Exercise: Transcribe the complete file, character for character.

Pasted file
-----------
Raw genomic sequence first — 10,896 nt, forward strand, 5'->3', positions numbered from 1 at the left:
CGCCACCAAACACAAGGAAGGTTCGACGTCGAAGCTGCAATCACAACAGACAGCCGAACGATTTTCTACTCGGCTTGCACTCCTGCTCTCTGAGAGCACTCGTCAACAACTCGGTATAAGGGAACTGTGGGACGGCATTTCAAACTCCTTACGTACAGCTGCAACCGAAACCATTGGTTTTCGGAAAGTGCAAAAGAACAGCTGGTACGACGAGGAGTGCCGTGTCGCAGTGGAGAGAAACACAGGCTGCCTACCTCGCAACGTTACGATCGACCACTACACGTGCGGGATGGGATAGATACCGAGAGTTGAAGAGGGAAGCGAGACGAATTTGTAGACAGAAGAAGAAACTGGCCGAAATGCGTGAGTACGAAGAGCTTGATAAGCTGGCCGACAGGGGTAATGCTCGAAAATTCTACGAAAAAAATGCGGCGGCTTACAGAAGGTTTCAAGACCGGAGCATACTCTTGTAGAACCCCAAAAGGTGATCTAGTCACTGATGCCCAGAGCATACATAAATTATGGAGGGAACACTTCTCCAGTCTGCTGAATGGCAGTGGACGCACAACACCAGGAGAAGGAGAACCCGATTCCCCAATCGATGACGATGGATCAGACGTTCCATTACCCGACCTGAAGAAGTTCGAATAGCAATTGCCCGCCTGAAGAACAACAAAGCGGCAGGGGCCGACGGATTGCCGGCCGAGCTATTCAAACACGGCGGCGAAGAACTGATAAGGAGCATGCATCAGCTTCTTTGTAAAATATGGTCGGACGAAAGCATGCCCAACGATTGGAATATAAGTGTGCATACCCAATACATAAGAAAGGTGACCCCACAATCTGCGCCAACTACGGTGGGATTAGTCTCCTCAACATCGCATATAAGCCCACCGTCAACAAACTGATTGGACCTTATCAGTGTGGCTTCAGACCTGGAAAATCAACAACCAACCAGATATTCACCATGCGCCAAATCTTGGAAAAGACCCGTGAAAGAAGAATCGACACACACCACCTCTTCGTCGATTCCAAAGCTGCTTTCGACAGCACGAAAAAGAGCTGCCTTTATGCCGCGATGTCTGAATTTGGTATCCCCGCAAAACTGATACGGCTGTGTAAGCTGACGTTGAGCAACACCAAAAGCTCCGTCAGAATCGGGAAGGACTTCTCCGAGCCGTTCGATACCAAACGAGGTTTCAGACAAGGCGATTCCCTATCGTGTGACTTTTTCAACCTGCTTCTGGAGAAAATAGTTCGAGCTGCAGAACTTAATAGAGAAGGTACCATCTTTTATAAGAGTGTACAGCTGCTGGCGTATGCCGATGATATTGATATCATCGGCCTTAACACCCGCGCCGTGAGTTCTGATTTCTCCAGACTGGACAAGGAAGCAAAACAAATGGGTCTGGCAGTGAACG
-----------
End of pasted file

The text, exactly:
Raw genomic sequence first — 10,896 nt, forward strand, 5'->3', positions numbered from 1 at the left:
CGCCACCAAACACAAGGAAGGTTCGACGTCGAAGCTGCAATCACAACAGACAGCCGAACGATTTTCTACTCGGCTTGCACTCCTGCTCTCTGAGAGCACTCGTCAACAACTCGGTATAAGGGAACTGTGGGACGGCATTTCAAACTCCTTACGTACAGCTGCAACCGAAACCATTGGTTTTCGGAAAGTGCAAAAGAACAGCTGGTACGACGAGGAGTGCCGTGTCGCAGTGGAGAGAAACACAGGCTGCCTACCTCGCAACGTTACGATCGACCACTACACGTGCGGGATGGGATAGATACCGAGAGTTGAAGAGGGAAGCGAGACGAATTTGTAGACAGAAGAAGAAACTGGCCGAAATGCGTGAGTACGAAGAGCTTGATAAGCTGGCCGACAGGGGTAATGCTCGAAAATTCTACGAAAAAAATGCGGCGGCTTACAGAAGGTTTCAAGACCGGAGCATACTCTTGTAGAACCCCAAAAGGTGATCTAGTCACTGATGCCCAGAGCATACATAAATTATGGAGGGAACACTTCTCCAGTCTGCTGAATGGCAGTGGACGCACAACACCAGGAGAAGGAGAACCCGATTCCCCAATCGATGACGATGGATCAGACGTTCCATTACCCGACCTGAAGAAGTTCGAATAGCAATTGCCCGCCTGAAGAACAACAAAGCGGCAGGGGCCGACGGATTGCCGGCCGAGCTATTCAAACACGGCGGCGAAGAACTGATAAGGAGCATGCATCAGCTTCTTTGTAAAATATGGTCGGACGAAAGCATGCCCAACGATTGGAATATAAGTGTGCATACCCAATACATAAGAAAGGTGACCCCACAATCTGCGCCAACTACGGTGGGATTAGTCTCCTCAACATCGCATATAAGCCCACCGTCAACAAACTGATTGGACCTTATCAGTGTGGCTTCAGACCTGGAAAATCAACAACCAACCAGATATTCACCATGCGCCAAATCTTGGAAAAGACCCGTGAAAGAAGAATCGACACACACCACCTCTTCGTCGATTCCAAAGCTGCTTTCGACAGCACGAAAAAGAGCTGCCTTTATGCCGCGATGTCTGAATTTGGTATCCCCGCAAAACTGATACGGCTGTGTAAGCTGACGTTGAGCAACACCAAAAGCTCCGTCAGAATCGGGAAGGACTTCTCCGAGCCGTTCGATACCAAACGAGGTTTCAGACAAGGCGATTCCCTATCGTGTGACTTTTTCAACCTGCTTCTGGAGAAAATAGTTCGAGCTGCAGAACTTAATAGAGAAGGTACCATCTTTTATAAGAGTGTACAGCTGCTGGCGTATGCCGATGATATTGATATCATCGGCCTTAACACCCGCGCCGTGAGTTCTGATTTCTCCAGACTGGACAAGGAAGCAAAACAAATGGGTCTGGCAGTGAACG